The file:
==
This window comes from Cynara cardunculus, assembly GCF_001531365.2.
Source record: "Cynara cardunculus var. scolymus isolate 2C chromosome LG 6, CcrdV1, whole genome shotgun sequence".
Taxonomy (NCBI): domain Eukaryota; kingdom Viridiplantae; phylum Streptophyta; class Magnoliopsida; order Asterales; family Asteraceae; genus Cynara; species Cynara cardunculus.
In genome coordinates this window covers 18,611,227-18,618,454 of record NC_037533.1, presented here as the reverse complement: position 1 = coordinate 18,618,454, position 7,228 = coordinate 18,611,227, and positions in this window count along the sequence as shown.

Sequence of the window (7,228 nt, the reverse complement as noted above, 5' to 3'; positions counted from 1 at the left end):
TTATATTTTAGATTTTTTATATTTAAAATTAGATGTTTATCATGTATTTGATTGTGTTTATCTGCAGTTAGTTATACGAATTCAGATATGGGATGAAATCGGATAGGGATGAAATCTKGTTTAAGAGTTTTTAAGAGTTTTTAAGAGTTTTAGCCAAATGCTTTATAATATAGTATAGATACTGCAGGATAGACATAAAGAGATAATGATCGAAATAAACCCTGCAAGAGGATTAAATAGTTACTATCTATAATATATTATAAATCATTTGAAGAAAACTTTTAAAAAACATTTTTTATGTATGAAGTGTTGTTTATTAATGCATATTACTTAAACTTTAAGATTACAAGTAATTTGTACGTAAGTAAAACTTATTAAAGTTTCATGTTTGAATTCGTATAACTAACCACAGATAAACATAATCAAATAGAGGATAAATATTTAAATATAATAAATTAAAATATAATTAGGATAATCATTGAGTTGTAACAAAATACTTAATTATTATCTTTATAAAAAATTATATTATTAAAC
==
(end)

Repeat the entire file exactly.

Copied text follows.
This window comes from Cynara cardunculus, assembly GCF_001531365.2.
Source record: "Cynara cardunculus var. scolymus isolate 2C chromosome LG 6, CcrdV1, whole genome shotgun sequence".
Taxonomy (NCBI): domain Eukaryota; kingdom Viridiplantae; phylum Streptophyta; class Magnoliopsida; order Asterales; family Asteraceae; genus Cynara; species Cynara cardunculus.
In genome coordinates this window covers 18,611,227-18,618,454 of record NC_037533.1, presented here as the reverse complement: position 1 = coordinate 18,618,454, position 7,228 = coordinate 18,611,227, and positions in this window count along the sequence as shown.

Sequence of the window (7,228 nt, the reverse complement as noted above, 5' to 3'; positions counted from 1 at the left end):
TTATATTTTAGATTTTTTATATTTAAAATTAGATGTTTATCATGTATTTGATTGTGTTTATCTGCAGTTAGTTATACGAATTCAGATATGGGATGAAATCGGATAGGGATGAAATCTKGTTTAAGAGTTTTTAAGAGTTTTTAAGAGTTTTAGCCAAATGCTTTATAATATAGTATAGATACTGCAGGATAGACATAAAGAGATAATGATCGAAATAAACCCTGCAAGAGGATTAAATAGTTACTATCTATAATATATTATAAATCATTTGAAGAAAACTTTTAAAAAACATTTTTTATGTATGAAGTGTTGTTTATTAATGCATATTACTTAAACTTTAAGATTACAAGTAATTTGTACGTAAGTAAAACTTATTAAAGTTTCATGTTTGAATTCGTATAACTAACCACAGATAAACATAATCAAATAGAGGATAAATATTTAAATATAATAAATTAAAATATAATTAGGATAATCATTGAGTTGTAACAAAATACTTAATTATTATCTTTATAAAAAATTATATTATTAAAC